Significant progress in basic immunology research over the last three decades has resulted in numerous medical advances and dissected the general mechanisms by which the human immune system responds to foreign antigens. However, a much more substantial understanding of the coordinated molecular mechanisms involved in eliciting immunity will be required, as each viral pathogen poses unique challenges to the immune system and the elicited immune responses are characterized by substantial heterogeneity that impacts disease susceptibility and pathogenesis. Indeed, it is expected that B-cell responses against diverse viral pathogens are uniquely evolved during infection to shape the functional activity of IgG antibodies. Studies from viral infectious diseases have shown that antiviral IgG antibodies have the capacity to mediate a wide spectrum of opposing functions: (i) protective functions, including neutralization, viral opsonization, and clearance of infected cells and (ii) pathogenic activities, which enhance viral infectivity, disease susceptibility and severity; a phenomenon termed as antibody-mediated enhancement (ADE) of disease. ADE mechanisms have been previously suggested to account for susceptibility to dengue disease, as epidemiological data support that prior flavivirus infection is the major risk factor for dengue disease, implicating the presence of cross-reactive, non-neutralizing IgG antibodies to this process. Understanding the heterogeneity of IgG responses elicited upon infection or vaccination with diverse viral antigens is therefore critical for characterizing the immunological mechanisms that drive human immunity and determine the protective vs. pathogenic activity of IgG antibodies. Our Center will feature three Projects directed by Drs. Ravetch (Project 1: Fc domain effector activity in dengue disease), Nussenzweig and Rice (Project 2: Understanding B cell memory in response to diverse virus infections), and Wang (Project 3: Immunity to dengue viruses), supported by a scientific core (Core A: Transgenic mouse core) and the administrative core (Core B). Through a series of collaborative studies between the three Projects, our Center aims to study human antiviral immune responses during infection and vaccination and characterize the immune mechanisms that regulate the function of IgG antibodies in humans. More specifically, we aim to characterize the heterogeneity of IgG responses elicited upon vaccination or infection with diverse viral pathogens, including HBV and flaviviruses, like Zika and dengue. Additionally, we will dissect the ADE mechanisms by which IgG antibodies mediate disease-enhancing activities and contribute to dengue disease susceptibility and pathogenesis. These studies will provide novel insights into the mechanisms that drive protective immunity and modulate antibody function, having a broader impact on the development of vaccination strategies against infectious pathogens.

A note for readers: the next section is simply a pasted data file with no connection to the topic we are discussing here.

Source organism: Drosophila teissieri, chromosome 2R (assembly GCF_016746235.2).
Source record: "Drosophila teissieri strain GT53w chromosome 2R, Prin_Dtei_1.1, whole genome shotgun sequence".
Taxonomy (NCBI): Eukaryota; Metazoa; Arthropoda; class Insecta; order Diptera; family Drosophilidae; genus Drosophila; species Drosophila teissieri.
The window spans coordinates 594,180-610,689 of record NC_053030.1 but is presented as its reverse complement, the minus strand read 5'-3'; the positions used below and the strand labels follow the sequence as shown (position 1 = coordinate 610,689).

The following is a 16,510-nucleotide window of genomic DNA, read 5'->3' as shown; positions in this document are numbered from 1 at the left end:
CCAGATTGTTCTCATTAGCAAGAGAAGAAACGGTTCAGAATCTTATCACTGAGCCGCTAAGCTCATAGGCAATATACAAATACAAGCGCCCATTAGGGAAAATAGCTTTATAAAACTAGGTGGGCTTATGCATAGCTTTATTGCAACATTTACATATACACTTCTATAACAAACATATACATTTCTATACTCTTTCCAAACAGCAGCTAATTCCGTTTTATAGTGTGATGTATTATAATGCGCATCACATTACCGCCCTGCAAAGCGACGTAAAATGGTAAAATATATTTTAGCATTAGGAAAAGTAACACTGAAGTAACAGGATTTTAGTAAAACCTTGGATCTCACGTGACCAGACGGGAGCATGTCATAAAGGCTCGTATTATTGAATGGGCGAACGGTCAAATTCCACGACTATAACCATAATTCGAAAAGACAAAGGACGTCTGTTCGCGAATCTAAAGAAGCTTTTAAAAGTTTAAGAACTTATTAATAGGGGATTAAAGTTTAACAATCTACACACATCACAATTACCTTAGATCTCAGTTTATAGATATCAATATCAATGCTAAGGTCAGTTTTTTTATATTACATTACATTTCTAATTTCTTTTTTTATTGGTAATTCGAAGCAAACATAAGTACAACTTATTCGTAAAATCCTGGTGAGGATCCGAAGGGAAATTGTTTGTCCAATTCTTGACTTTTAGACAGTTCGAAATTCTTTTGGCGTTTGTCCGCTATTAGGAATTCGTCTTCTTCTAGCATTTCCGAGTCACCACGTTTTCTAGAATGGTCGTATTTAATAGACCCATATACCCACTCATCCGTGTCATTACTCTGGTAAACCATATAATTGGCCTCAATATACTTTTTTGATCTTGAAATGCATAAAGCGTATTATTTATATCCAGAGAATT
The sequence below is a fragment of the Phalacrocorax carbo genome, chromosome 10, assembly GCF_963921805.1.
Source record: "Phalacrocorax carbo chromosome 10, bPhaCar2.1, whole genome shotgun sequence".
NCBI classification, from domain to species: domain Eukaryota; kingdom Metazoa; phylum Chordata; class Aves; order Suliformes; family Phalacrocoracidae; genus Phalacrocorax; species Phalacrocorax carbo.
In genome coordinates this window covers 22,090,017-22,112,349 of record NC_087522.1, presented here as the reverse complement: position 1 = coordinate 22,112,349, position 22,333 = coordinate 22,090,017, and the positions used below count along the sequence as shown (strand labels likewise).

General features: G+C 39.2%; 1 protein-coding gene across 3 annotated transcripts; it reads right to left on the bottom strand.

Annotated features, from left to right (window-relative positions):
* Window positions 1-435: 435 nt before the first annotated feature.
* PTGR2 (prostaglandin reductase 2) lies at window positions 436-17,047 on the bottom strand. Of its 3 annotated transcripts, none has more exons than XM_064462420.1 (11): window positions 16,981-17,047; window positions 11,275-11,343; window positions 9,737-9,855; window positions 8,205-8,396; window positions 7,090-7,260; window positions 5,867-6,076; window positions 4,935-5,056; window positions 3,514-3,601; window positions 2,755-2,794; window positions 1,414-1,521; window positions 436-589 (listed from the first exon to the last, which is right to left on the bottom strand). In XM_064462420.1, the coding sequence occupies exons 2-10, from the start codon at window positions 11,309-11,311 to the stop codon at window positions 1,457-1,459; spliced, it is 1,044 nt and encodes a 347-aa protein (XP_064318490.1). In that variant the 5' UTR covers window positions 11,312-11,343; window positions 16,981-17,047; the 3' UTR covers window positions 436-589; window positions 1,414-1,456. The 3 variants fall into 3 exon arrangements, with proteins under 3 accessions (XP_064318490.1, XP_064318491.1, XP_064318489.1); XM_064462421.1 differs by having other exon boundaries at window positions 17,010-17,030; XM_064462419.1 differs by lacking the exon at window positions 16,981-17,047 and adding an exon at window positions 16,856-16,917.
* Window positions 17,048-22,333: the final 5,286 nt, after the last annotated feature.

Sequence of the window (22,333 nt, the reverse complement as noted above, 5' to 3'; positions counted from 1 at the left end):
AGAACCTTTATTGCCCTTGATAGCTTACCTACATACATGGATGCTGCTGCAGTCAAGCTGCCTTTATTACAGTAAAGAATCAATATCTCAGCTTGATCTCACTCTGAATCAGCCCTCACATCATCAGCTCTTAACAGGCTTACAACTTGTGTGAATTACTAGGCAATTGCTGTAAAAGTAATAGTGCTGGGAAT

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Our U19 Center consists of two Cores and three Projects: